Poll: How do you overtake hikers?

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  1. #21
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    Quote Originally Posted by Jonnycat View Post
    When you are trailrunning, and come up behind a walker/hiker/backpacker, do you:

    A) Pass them if is safe to do so (or wait to pass them until it is safe to do so), or
    C) Expect them to get off of the trail so you can pass and if they don't you become rude and insult them?
    I usually just come up behind them and come to a slow jog until they hear me... maybe breath hard just a little bit so they hear me.... and then they usually get the point and move over.

    I don't usually say anything verbally because I'm not a real big talker and I feel somewhat like I am imposing by asking to pass.

    I also figure that certain things in life don't really require words, and they should just naturally work themselves out, because people should just see the situation and respond appropriately. Having to even use words to communicate something so basic, seems wholly unnecessary to me.



    Here's my little theory on the matter... just a random collection of brief thoughts.

    (1) What we are dealing with here is an extension of a social norm. It's an informal customary way of dealing with people. Some social norms are complex, whereas others are so seemingly simply they almost don't seem like social norms. People tend to think of the latter as being "common sense," but rarely is it that simple.


    (2) Because it is a type of social norm which is voluntary, there is no party who is "in the right" or "in the wrong," if one of both of the parties:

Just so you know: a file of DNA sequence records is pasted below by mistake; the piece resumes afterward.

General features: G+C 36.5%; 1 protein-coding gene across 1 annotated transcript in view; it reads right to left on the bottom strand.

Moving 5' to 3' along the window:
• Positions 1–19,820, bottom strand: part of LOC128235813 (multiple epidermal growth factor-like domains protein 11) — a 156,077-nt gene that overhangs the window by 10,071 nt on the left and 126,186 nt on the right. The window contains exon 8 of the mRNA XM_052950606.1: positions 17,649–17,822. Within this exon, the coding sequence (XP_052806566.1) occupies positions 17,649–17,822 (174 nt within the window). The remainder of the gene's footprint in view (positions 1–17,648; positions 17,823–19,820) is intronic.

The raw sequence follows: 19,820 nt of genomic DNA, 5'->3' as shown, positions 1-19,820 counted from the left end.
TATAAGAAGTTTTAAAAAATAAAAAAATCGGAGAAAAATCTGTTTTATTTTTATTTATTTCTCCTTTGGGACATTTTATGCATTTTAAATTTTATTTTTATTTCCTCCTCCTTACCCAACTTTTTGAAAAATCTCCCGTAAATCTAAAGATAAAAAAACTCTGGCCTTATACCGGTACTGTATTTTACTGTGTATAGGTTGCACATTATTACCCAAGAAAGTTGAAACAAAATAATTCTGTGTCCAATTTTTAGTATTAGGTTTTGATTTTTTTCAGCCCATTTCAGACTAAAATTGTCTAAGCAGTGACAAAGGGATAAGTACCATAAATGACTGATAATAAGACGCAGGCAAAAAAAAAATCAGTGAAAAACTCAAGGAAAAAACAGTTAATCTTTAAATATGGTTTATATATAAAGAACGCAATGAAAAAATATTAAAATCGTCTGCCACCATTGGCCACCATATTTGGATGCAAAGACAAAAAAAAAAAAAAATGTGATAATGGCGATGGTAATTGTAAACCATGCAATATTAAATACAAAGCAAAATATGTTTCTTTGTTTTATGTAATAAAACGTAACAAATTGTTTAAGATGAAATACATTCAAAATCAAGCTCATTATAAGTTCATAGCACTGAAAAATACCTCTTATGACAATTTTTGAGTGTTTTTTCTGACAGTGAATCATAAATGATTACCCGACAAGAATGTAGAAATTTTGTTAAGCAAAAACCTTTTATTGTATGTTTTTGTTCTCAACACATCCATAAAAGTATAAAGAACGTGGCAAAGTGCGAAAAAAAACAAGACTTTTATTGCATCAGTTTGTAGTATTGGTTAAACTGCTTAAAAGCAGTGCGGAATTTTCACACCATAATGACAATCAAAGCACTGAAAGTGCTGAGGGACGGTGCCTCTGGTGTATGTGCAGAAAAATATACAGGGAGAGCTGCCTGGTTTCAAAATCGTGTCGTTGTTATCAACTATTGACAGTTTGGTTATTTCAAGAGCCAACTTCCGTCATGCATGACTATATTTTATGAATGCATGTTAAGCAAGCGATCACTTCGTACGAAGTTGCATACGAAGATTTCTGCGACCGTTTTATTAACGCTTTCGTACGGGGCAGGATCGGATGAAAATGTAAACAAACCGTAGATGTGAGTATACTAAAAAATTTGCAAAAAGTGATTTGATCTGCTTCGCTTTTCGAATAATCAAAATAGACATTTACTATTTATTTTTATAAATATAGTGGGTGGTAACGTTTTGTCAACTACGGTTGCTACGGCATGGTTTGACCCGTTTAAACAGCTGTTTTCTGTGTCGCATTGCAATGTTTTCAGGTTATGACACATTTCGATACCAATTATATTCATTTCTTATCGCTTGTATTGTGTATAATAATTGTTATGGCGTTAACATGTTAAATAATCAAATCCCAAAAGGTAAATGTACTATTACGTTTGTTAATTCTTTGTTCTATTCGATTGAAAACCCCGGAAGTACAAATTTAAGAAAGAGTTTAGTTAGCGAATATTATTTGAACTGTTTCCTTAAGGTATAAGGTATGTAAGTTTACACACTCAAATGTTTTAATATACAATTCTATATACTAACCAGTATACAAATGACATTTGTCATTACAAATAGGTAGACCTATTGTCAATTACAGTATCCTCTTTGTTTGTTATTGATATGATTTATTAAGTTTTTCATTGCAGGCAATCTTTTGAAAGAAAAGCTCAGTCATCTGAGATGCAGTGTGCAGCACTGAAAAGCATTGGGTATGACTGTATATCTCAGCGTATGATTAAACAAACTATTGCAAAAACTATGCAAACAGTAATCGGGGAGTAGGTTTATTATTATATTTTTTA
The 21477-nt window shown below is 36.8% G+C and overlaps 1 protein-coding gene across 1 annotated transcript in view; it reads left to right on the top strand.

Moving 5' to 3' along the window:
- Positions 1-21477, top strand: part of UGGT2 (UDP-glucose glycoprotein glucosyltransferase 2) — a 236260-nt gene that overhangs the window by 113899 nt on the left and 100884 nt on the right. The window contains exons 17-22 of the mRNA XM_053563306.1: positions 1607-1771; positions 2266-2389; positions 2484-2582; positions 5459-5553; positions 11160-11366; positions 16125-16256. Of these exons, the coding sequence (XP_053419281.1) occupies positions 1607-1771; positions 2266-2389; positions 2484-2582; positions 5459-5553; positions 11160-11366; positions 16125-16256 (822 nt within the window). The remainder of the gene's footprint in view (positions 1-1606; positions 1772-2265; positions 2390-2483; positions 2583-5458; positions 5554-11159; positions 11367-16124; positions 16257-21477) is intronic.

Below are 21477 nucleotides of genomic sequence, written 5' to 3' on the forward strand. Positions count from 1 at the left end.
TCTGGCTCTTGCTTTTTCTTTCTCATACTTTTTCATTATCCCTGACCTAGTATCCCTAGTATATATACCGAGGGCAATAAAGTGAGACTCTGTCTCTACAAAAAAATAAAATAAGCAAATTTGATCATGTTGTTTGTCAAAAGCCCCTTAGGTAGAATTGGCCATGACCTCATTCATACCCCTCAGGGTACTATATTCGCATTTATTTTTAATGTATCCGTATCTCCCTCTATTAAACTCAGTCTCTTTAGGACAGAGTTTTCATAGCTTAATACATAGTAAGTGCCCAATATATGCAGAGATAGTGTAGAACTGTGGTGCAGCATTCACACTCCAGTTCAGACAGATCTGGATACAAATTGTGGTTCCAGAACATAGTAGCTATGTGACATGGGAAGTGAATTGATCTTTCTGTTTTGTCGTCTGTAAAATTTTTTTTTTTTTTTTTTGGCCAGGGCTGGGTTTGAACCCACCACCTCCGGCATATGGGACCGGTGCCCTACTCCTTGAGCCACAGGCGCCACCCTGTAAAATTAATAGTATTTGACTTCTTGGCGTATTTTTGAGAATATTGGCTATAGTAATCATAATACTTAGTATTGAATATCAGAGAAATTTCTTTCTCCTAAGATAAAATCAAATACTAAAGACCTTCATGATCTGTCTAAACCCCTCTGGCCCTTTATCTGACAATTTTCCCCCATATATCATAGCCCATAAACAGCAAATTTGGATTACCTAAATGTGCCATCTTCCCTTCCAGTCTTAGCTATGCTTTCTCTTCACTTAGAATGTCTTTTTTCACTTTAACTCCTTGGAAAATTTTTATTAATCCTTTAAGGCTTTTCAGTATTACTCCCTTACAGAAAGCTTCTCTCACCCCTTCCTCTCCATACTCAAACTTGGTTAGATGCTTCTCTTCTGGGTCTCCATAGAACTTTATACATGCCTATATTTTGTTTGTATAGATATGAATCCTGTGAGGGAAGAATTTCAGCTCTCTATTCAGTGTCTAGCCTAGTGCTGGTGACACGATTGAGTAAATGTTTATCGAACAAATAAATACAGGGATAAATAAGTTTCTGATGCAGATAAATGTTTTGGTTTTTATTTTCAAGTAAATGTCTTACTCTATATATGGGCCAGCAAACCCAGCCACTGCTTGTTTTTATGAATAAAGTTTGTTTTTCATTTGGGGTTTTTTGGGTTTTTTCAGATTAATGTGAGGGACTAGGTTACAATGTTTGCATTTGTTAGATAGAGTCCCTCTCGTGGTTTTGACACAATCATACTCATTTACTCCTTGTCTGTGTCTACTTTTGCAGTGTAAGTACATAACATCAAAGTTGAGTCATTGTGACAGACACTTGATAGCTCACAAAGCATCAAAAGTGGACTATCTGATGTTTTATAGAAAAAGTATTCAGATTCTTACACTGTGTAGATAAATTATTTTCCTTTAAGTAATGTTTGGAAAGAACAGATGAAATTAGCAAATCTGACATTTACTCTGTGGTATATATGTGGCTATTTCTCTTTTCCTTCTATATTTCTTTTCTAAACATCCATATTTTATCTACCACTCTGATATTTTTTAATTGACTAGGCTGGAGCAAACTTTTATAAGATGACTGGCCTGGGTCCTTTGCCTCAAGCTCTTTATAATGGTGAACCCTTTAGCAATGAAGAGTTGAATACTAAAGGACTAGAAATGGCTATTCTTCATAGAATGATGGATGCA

(a) do not understand the norm, because they have not really been exposed to it, and

    (b) who did not consensually agree to it, and even moreso maybe they don't think it's a sound rule to follow.


    (3) Expectation that others should abide by these social norms are to be judged 'in context,' particularly in regard to (2)(a) and 2(b), but also factoring in how complex the norm is. What we are dealing with here, as it pertains to the original question, is arguably one of the simpler norms, so that also has to be taken into account.

    For complex norms, it is an unreasonable expectation of people to understand them if they have not been exposed to the rules such that they are familiar with them.

    For simple rules, however, one could make the argument that there is a reasonable expectation that even those unfamiliar with the norm should understand them, as they are sufficiently obvious in nature such that anyone with sufficient mental faculties should be able to figure it out. However, one might argue that that fact alone does not mean they are ethically bound to follow the norm, just because they understand it. Point being, you can't get all pissy when somebody doesn't play the way you want them to play.


    (4) The passing [hikers] from behind rule in trail running is a lot like the issue which runners face when they sometimes to to the running track to workout. If you ever go to a frequently used high school running track, you have likely run into this problem of having to pass assorted moo moos and middle aged house wives doing their little power walks, and slow walks on the inside lane of the track.

    Pedestrians and slow polks who use the inside lane at the running track and don't want to make way for the 4 and 5 minute/mile guys tends to annoy the latter group greatly. And I won't like and say its never annoyed me, because it does irritate me, and it still does. But I ask myself are these slow polks "wrong" for hogging the inside lane of the track, and not moving over, and my answer is usually "no." It takes a pretty contorted argument to convince onself that they have some kind of "right" to exclusive use of the inside lane of a track thats not even theirs to begin with, and where no rules are laid out at the gate for all to see.